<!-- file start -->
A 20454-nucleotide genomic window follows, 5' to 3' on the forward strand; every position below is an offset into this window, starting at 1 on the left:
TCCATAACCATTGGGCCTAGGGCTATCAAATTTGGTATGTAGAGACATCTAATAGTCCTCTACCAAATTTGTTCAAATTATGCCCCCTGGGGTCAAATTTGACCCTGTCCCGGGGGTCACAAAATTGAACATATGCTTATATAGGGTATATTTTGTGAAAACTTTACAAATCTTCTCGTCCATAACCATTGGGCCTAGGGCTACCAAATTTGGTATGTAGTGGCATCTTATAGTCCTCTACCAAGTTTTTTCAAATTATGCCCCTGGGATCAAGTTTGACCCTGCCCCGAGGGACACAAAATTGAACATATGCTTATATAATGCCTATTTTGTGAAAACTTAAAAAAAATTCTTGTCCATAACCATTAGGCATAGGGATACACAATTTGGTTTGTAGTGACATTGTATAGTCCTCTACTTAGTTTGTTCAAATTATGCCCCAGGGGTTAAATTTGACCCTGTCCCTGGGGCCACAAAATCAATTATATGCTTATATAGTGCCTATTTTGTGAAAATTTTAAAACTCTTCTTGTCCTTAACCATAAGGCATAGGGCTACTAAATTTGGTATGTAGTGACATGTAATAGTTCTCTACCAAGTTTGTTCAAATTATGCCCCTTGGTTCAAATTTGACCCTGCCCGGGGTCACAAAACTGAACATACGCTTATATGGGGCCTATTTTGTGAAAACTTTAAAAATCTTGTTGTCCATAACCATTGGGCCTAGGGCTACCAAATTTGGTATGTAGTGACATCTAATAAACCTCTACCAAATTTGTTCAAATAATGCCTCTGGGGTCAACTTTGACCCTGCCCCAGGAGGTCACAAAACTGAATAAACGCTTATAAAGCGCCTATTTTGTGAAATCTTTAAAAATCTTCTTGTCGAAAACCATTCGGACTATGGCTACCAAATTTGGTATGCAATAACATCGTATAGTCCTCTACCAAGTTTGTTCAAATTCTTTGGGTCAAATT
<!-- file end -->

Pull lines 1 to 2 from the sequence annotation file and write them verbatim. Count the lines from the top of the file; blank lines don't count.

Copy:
A 20454-nucleotide genomic window follows, 5' to 3' on the forward strand; every position below is an offset into this window, starting at 1 on the left:
TCCATAACCATTGGGCCTAGGGCTATCAAATTTGGTATGTAGAGACATCTAATAGTCCTCTACCAAATTTGTTCAAATTATGCCCCCTGGGGTCAAATTTGACCCTGTCCCGGGGGTCACAAAATTGAACATATGCTTATATAGGGTATATTTTGTGAAAACTTTACAAATCTTCTCGTCCATAACCATTGGGCCTAGGGCTACCAAATTTGGTATGTAGTGGCATCTTATAGTCCTCTACCAAGTTTTTTCAAATTATGCCCCTGGGATCAAGTTTGACCCTGCCCCGAGGGACACAAAATTGAACATATGCTTATATAATGCCTATTTTGTGAAAACTTAAAAAAAATTCTTGTCCATAACCATTAGGCATAGGGATACACAATTTGGTTTGTAGTGACATTGTATAGTCCTCTACTTAGTTTGTTCAAATTATGCCCCAGGGGTTAAATTTGACCCTGTCCCTGGGGCCACAAAATCAATTATATGCTTATATAGTGCCTATTTTGTGAAAATTTTAAAACTCTTCTTGTCCTTAACCATAAGGCATAGGGCTACTAAATTTGGTATGTAGTGACATGTAATAGTTCTCTACCAAGTTTGTTCAAATTATGCCCCTTGGTTCAAATTTGACCCTGCCCGGGGTCACAAAACTGAACATACGCTTATATGGGGCCTATTTTGTGAAAACTTTAAAAATCTTGTTGTCCATAACCATTGGGCCTAGGGCTACCAAATTTGGTATGTAGTGACATCTAATAAACCTCTACCAAATTTGTTCAAATAATGCCTCTGGGGTCAACTTTGACCCTGCCCCAGGAGGTCACAAAACTGAATAAACGCTTATAAAGCGCCTATTTTGTGAAATCTTTAAAAATCTTCTTGTCGAAAACCATTCGGACTATGGCTACCAAATTTGGTATGCAATAACATCGTATAGTCCTCTACCAAGTTTGTTCAAATTCTTTGGGTCAAATT